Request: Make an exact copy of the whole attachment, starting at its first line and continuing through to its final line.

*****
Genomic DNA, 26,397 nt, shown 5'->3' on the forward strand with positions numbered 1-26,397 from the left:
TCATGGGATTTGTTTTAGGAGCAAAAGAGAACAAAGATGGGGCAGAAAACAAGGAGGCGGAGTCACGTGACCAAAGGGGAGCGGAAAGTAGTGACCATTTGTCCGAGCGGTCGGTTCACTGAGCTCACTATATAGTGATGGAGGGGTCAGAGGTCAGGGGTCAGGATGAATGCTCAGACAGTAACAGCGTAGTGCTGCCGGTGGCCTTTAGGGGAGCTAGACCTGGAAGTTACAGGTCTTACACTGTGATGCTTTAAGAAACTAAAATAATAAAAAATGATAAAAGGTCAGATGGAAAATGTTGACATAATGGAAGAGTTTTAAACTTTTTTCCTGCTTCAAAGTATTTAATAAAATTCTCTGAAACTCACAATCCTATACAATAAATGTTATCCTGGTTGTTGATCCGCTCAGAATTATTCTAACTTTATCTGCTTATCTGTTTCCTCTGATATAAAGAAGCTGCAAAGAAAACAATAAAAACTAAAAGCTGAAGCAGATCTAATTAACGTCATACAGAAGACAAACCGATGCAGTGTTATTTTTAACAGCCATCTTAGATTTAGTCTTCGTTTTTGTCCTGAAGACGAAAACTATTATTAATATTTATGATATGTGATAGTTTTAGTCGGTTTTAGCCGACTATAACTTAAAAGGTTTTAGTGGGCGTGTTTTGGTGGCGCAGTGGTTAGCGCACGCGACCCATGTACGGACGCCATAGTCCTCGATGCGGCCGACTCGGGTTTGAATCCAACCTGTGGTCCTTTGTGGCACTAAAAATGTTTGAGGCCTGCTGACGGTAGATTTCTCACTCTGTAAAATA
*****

Genomic DNA, 26,397 nt, shown 5'->3' on the forward strand with positions numbered 1-26,397 from the left:
TCATGGGATTTGTTTTAGGAGCAAAAGAGAACAAAGATGGGGCAGAAAACAAGGAGGCGGAGTCACGTGACCAAAGGGGAGCGGAAAGTAGTGACCATTTGTCCGAGCGGTCGGTTCACTGAGCTCACTATATAGTGATGGAGGGGTCAGAGGTCAGGGGTCAGGATGAATGCTCAGACAGTAACAGCGTAGTGCTGCCGGTGGCCTTTAGGGGAGCTAGACCTGGAAGTTACAGGTCTTACACTGTGATGCTTTAAGAAACTAAAATAATAAAAAATGATAAAAGGTCAGATGGAAAATGTTGACATAATGGAAGAGTTTTAAACTTTTTTCCTGCTTCAAAGTATTTAATAAAATTCTCTGAAACTCACAATCCTATACAATAAATGTTATCCTGGTTGTTGATCCGCTCAGAATTATTCTAACTTTATCTGCTTATCTGTTTCCTCTGATATAAAGAAGCTGCAAAGAAAACAATAAAAACTAAAAGCTGAAGCAGATCTAATTAACGTCATACAGAAGACAAACCGATGCAGTGTTATTTTTAACAGCCATCTTAGATTTAGTCTTCGTTTTTGTCCTGAAGACGAAAACTATTATTAATATTTATGATATGTGATAGTTTTAGTCGGTTTTAGCCGACTATAACTTAAAAGGTTTTAGTGGGCGTGTTTTGGTGGCGCAGTGGTTAGCGCACGCGACCCATGTACGGACGCCATAGTCCTCGATGCGGCCGACTCGGGTTTGAATCCAACCTGTGGTCCTTTGTGGCACTAAAAATGTTTGAGGCCTGCTGACGGTAGATTTCTCACTCTGTAAAATA